Thursday, 21 August 2008

Making Intervention Work

Improving the UN's Ability to Act

Morton Abramowitz and Thomas Pickering

From Foreign Affairs, September/October 2008

Summary: The UN must streamline its decision making process so it can start backing up its lofty words with action.

Morton Abramowitz is a Senior Fellow at the Century Foundation and former U.S. Ambassador to Thailand and Turkey. Thomas Pickering is Vice Chair of Hills & Company and has served as U.S. Ambassador to six countries and the United Nations.

In May, Cyclone Nargis struck southern Myanmar (also known as Burma), killing over 80,000 people and leaving millions homeless and in dire conditions. For weeks after the storm, Myanmar's military junta blocked and delayed international relief efforts while doing little to aid survivors.

Despite heated condemnation from capitals throughout the world, the international media, and nongovernmental organizations (NGOs), Myanmar's government was exceedingly slow in allowing foreign aid and foreign relief workers into the affected area. Myanmar -- already a humanitarian disaster before the cyclone -- has once again starkly exposed the international community's inability to face down governments that massively mistreat their people. It is time for the international community to reduce the disparity between words and deeds.

In the past few decades, there have been remarkable advances in the fields of human security and human rights. Democratic governments and civil-society organizations have increasingly spoken out against wanton human rights abuses, violence against minorities, and the dangers of unchecked state sovereignty. Terms such as "never again" and appeals for "humanitarian intervention" and a "responsibility to protect" have become commonplace as concerned countries have sought to prevent man-made crises or halt them before they descend into mass violence. Treaties such as the United Nations' Convention on the Prevention and Punishment of the Crime of Genocide and an international criminal judicial system have been developed to limit states' power to harm their own citizens and their neighbors.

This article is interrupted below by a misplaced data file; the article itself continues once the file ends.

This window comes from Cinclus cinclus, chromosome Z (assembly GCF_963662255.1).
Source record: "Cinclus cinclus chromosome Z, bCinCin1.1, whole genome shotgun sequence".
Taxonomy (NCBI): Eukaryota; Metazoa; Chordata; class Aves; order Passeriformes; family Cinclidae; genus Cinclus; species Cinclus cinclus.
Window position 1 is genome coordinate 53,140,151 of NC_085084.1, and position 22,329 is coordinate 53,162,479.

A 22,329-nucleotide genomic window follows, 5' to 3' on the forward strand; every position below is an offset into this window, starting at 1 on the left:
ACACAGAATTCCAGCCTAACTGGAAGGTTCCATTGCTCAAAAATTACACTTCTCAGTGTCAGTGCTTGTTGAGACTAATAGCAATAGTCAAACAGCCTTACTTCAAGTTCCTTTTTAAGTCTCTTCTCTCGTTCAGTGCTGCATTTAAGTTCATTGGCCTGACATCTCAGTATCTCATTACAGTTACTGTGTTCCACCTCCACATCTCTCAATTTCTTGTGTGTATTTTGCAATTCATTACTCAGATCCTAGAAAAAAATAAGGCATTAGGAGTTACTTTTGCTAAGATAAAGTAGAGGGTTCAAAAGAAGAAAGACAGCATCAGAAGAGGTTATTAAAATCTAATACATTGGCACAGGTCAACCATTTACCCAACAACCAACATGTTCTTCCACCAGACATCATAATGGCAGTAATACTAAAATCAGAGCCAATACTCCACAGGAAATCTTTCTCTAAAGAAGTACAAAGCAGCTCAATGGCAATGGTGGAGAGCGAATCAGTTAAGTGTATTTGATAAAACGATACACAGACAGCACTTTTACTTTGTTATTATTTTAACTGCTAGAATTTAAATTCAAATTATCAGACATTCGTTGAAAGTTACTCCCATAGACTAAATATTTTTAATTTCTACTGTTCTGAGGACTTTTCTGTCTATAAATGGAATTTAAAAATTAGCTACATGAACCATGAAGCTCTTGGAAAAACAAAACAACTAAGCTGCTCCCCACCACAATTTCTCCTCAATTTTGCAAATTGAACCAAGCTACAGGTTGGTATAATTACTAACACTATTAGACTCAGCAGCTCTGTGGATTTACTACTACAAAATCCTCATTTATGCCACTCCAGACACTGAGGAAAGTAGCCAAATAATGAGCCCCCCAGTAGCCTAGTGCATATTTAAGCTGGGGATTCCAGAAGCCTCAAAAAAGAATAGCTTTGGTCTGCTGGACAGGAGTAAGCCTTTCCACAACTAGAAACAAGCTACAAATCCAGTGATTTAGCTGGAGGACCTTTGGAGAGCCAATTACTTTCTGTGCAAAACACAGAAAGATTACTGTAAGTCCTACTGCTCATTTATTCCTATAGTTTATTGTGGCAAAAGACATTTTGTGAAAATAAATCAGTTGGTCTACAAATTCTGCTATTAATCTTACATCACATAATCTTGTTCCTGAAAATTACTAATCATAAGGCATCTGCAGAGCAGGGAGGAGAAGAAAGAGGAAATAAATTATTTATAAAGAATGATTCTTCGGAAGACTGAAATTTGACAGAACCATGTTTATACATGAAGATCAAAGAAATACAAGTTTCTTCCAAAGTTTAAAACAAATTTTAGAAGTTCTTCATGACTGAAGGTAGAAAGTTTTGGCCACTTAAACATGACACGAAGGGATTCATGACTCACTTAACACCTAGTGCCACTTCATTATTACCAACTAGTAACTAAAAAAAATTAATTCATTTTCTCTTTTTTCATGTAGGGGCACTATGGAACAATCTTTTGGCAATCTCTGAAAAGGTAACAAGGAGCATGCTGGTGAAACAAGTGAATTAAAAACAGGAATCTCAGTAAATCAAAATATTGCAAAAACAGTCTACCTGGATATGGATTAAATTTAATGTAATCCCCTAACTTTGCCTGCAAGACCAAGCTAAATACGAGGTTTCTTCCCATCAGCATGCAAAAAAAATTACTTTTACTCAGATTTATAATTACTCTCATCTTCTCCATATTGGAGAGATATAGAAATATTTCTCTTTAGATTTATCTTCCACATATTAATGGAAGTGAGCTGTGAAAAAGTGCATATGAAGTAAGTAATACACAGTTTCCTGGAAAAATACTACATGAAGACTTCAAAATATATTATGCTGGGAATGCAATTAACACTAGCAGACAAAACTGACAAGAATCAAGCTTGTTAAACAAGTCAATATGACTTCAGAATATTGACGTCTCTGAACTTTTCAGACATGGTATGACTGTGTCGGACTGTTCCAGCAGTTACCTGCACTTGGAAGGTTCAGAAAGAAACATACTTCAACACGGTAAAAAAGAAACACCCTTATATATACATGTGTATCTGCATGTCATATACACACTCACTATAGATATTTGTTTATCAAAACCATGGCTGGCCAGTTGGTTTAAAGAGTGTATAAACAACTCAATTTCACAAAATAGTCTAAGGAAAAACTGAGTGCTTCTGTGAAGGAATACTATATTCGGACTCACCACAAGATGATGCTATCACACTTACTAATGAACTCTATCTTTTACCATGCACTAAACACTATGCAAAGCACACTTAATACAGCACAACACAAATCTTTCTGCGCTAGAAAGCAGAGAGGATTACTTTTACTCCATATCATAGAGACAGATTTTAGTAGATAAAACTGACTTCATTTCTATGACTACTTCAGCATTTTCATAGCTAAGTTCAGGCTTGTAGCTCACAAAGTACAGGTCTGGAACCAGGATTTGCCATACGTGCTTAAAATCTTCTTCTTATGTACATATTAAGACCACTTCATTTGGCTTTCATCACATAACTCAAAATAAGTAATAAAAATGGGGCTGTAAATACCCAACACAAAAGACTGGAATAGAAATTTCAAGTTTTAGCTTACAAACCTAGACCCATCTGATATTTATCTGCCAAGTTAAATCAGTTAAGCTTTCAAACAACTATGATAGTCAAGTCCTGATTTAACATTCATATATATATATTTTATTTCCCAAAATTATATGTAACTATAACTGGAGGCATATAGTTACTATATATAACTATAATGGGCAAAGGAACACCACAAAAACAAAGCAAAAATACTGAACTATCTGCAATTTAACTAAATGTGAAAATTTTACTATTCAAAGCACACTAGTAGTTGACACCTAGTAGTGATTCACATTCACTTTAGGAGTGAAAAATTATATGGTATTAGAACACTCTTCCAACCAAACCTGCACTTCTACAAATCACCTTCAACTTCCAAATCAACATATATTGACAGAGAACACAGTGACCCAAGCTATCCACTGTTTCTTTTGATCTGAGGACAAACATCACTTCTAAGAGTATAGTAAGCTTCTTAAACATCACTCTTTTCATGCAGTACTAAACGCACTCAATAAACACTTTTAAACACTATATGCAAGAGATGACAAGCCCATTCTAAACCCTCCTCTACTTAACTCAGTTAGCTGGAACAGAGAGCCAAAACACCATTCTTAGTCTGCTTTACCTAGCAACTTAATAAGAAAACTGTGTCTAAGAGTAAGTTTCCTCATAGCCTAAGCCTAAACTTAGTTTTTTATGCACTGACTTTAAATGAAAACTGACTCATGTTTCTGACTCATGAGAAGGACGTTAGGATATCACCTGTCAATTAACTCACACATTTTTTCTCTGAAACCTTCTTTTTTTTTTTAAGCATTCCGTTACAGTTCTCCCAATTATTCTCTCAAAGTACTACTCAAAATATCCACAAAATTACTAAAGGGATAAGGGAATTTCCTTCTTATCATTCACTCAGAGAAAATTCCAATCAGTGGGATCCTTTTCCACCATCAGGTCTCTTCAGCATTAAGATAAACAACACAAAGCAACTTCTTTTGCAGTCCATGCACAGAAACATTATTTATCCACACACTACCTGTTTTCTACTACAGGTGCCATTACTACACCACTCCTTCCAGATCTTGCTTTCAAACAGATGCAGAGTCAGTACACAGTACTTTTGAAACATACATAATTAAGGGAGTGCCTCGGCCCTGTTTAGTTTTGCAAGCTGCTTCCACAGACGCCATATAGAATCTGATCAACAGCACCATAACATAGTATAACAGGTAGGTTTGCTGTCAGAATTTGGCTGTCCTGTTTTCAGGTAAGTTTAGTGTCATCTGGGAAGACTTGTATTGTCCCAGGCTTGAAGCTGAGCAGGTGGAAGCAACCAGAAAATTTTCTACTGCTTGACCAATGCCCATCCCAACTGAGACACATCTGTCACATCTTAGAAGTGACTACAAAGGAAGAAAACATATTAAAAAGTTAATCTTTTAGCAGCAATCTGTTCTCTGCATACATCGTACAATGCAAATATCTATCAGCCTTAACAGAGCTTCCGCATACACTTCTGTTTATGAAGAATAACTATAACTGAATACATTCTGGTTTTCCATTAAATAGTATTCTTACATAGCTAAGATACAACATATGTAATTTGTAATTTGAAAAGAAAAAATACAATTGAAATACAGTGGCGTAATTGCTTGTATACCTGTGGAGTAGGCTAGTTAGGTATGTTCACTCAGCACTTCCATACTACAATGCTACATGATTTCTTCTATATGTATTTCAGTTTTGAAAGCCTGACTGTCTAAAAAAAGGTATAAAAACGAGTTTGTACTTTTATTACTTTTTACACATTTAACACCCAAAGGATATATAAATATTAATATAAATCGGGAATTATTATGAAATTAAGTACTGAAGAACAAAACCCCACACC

In the face of certain humanitarian disasters, such as Serbian violence against Albanians in Kosovo during the late 1990s, the world has reacted strongly to end the atrocities. Some international efforts have come too late: in Bosnia in the 1990s, Sierra Leone at the turn of the century, and Liberia in 2003. And there are ongoing humanitarian emergencies today in repressive states such as North Korea, Sudan, and Zimbabwe and broken states such as Somalia. These countries have remained largely immune to international pressure; meanwhile, their citizens continue to suffer. Rising public concern, media attention, and pressure from grass-roots organizations have helped ensure that governments do not simply avert their gaze. All of this attention has also helped produce significant diplomatic activity (as in Darfur) and has generated large sums of money to assist refugees and displaced people fleeing violence and ruin. Unfortunately, it has not been enough to put an end to the worst crises.

In an ideal world, noncoercive efforts would produce better behavior. But states persecuting their own people are rarely responsive to peaceful gestures. General sanctions also have their limitations; they tend to hurt already-suffering populations and have little impact on government policies, as was the case in Iraq during the 1990s and as is happening in Myanmar today. Sanctions that target regime leaders (especially their finances) are more promising, but preventing leaders from entering the United States or doing business there -- two cookie-cutter sanctions Washington often employs -- does not seem to have much of an impact.


The international community desperately needs to develop better ... buy the book...

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